Spending watchdog says ex-PM’s changes made wrongdoing more likely
FRAUD investigations involving foreign aid have rocketed, the National Audit Office (NAO) reported yesterday.
The NAO found that in the five-year period from 2010/11, the Department for International Development (DfID) fraud caseload quadrupled.
The report showed an 11 per cent increase in the number of cases by the end of December 2016.
The major fraud allegations involve countries including Afghanistan, Somalia, Syria and the Democratic Republic of Congo.
Reforms introduced by former prime minister David Cameron to change the way aid is targeted in fact increased the risk of wrongdoing, according to the watchdog. It warned that it was difficult to detect levels of fraud due to the money now being channelled through other organisations including the United Nations and the World Bank.
But it said that financial crimes in UN organisations could be “significant and endemic,” suggesting they are underreported.
Under Mr Cameron’s reforms the government committed £12 billion to international aid, with the DfID told to spend at least half of its budget on “fragile states and regions” until 2020.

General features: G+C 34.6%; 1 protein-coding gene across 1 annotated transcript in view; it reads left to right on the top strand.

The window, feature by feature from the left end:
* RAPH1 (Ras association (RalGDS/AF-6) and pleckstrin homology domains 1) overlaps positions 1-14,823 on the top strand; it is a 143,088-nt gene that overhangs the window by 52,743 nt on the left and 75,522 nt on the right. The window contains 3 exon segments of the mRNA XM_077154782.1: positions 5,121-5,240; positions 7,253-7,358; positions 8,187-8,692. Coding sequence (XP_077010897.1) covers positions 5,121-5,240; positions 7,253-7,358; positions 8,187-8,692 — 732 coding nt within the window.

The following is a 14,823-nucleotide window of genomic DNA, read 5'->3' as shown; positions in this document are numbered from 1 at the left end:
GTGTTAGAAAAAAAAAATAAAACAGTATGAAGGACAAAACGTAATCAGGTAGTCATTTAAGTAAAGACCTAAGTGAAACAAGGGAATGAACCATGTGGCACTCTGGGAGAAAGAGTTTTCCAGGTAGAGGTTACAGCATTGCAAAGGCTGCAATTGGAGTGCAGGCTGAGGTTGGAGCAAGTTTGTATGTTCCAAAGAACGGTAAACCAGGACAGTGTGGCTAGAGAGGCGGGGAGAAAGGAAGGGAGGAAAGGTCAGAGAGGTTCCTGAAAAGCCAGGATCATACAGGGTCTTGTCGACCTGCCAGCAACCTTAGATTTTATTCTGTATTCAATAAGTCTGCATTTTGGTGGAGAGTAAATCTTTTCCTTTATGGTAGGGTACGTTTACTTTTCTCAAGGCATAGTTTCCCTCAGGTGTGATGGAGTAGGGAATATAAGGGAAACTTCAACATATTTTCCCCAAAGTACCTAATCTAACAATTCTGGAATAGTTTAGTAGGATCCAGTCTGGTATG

The report found the department lost £3.2 million to fraud in 2015/16 though it has recovered two thirds of its losses since 2003.
The NAO said that the rise in the number of allegations was due to the DfID’s work to increase awareness of fraud. But it criticised the department for significantly reducing its reporting of fraud in public accounts and annual reports.
The report also suggests that Foreign Office fraud cases have doubled since 2011 with about three quarters of the 50 cases involving staff claims for travel and subsistence or procurement.
A report last month from the Independent Commission for Aid Impact (ICAI) identified issues of “fraud and leakage” in the DfID’s cash payments programme — Britain gives about £200m of foreign aid in direct cash payments to 28 countries across the world.
But the ICAI found that aid officials avoided dealing with issues of “fraud and leakage” in the cash transfers programme despite it being “well known and evidenced.”
It cited “recurrent problems with the money being given to the wrong people.”
The DfID had not commented as the Star went to press.
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